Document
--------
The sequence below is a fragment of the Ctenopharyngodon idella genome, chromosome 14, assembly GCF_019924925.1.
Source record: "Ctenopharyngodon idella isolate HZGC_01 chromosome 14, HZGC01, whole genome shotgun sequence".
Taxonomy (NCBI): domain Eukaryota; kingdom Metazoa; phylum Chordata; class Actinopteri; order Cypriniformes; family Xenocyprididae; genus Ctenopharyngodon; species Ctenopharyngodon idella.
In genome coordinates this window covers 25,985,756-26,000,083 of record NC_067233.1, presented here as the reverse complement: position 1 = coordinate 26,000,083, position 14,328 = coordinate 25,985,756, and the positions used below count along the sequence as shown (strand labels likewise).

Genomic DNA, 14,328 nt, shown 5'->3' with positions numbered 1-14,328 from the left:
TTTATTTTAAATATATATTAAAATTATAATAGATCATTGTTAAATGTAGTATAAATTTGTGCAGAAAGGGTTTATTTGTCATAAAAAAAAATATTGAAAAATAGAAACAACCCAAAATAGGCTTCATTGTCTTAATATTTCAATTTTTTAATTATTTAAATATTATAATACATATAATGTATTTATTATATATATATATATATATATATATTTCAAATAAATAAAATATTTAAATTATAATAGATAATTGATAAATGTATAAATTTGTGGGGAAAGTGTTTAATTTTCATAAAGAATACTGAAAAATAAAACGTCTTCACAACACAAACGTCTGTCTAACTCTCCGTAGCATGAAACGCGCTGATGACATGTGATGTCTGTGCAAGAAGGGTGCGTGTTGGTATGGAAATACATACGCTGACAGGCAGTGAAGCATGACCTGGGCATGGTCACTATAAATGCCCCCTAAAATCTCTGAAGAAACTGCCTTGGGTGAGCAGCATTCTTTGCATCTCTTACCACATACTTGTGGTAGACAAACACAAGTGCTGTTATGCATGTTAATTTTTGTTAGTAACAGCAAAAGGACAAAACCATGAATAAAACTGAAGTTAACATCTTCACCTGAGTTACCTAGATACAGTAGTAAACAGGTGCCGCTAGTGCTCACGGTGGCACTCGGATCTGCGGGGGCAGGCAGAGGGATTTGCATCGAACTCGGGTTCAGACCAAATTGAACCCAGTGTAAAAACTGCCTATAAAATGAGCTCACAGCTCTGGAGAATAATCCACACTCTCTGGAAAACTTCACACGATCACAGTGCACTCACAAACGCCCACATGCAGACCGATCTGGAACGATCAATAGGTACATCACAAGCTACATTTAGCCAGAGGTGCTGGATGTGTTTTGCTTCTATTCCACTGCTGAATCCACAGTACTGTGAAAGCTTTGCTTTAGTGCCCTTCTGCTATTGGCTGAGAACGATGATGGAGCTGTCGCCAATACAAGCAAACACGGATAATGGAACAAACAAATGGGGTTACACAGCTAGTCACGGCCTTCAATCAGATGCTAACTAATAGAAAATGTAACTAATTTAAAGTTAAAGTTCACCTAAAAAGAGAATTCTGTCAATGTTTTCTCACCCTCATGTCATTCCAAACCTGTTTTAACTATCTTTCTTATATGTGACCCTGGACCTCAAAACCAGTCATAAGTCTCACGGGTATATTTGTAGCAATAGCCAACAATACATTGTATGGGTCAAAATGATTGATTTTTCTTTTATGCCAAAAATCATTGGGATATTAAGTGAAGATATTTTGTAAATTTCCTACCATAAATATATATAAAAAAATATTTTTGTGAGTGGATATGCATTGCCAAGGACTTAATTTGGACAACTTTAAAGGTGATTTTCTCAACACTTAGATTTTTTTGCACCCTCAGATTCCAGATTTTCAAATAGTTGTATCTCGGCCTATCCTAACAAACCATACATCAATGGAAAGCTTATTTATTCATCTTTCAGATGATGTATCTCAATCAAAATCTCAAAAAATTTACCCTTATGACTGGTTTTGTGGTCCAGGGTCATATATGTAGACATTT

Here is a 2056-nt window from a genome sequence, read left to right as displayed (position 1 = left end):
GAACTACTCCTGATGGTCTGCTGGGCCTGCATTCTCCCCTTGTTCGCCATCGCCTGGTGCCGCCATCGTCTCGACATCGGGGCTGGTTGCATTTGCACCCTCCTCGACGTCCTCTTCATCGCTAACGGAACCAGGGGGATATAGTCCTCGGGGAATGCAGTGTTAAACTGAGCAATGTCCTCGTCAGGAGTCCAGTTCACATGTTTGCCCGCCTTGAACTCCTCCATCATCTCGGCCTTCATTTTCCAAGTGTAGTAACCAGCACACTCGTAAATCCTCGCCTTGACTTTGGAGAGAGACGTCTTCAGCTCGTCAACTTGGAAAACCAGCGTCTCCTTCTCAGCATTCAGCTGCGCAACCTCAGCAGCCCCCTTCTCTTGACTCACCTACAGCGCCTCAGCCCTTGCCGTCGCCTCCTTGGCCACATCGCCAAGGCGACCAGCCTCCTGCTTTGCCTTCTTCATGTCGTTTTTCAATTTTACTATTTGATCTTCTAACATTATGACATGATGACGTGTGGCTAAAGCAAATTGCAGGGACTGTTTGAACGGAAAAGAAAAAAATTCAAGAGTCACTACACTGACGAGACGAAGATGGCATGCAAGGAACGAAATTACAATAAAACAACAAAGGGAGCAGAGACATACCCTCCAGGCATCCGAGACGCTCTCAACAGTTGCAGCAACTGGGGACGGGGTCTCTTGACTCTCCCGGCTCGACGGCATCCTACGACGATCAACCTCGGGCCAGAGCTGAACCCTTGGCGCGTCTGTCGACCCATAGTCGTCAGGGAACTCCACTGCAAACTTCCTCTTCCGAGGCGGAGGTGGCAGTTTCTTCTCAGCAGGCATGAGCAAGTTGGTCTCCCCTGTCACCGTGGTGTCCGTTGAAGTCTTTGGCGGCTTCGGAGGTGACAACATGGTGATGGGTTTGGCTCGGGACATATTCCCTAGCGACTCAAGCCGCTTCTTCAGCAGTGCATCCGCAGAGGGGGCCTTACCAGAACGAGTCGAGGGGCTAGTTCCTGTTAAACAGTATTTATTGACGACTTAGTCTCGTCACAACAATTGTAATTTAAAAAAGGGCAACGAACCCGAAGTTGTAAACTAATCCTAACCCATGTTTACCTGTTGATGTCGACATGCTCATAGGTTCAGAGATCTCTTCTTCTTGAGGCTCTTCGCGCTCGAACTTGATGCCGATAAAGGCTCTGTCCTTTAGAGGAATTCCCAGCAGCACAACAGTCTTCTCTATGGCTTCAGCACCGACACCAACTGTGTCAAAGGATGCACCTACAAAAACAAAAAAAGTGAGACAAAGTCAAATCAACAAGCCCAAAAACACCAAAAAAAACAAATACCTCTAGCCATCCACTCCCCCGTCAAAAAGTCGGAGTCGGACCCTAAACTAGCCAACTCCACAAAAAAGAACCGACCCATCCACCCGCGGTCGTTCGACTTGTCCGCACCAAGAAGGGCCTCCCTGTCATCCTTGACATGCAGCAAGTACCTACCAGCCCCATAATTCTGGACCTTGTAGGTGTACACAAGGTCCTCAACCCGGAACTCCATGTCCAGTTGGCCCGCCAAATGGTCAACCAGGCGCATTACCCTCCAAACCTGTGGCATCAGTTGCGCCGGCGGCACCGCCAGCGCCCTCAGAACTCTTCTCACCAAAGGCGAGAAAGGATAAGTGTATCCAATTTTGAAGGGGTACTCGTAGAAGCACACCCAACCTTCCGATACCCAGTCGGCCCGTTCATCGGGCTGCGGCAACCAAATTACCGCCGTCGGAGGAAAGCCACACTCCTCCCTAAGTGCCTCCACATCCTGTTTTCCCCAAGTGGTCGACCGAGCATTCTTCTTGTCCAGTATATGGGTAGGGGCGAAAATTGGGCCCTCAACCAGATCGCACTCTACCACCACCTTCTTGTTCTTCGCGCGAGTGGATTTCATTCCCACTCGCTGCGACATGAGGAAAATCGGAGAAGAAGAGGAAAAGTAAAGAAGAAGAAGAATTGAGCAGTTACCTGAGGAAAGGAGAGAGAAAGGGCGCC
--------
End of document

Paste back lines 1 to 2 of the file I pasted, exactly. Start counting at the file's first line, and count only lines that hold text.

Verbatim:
The sequence below is a fragment of the Ctenopharyngodon idella genome, chromosome 14, assembly GCF_019924925.1.
Source record: "Ctenopharyngodon idella isolate HZGC_01 chromosome 14, HZGC01, whole genome shotgun sequence".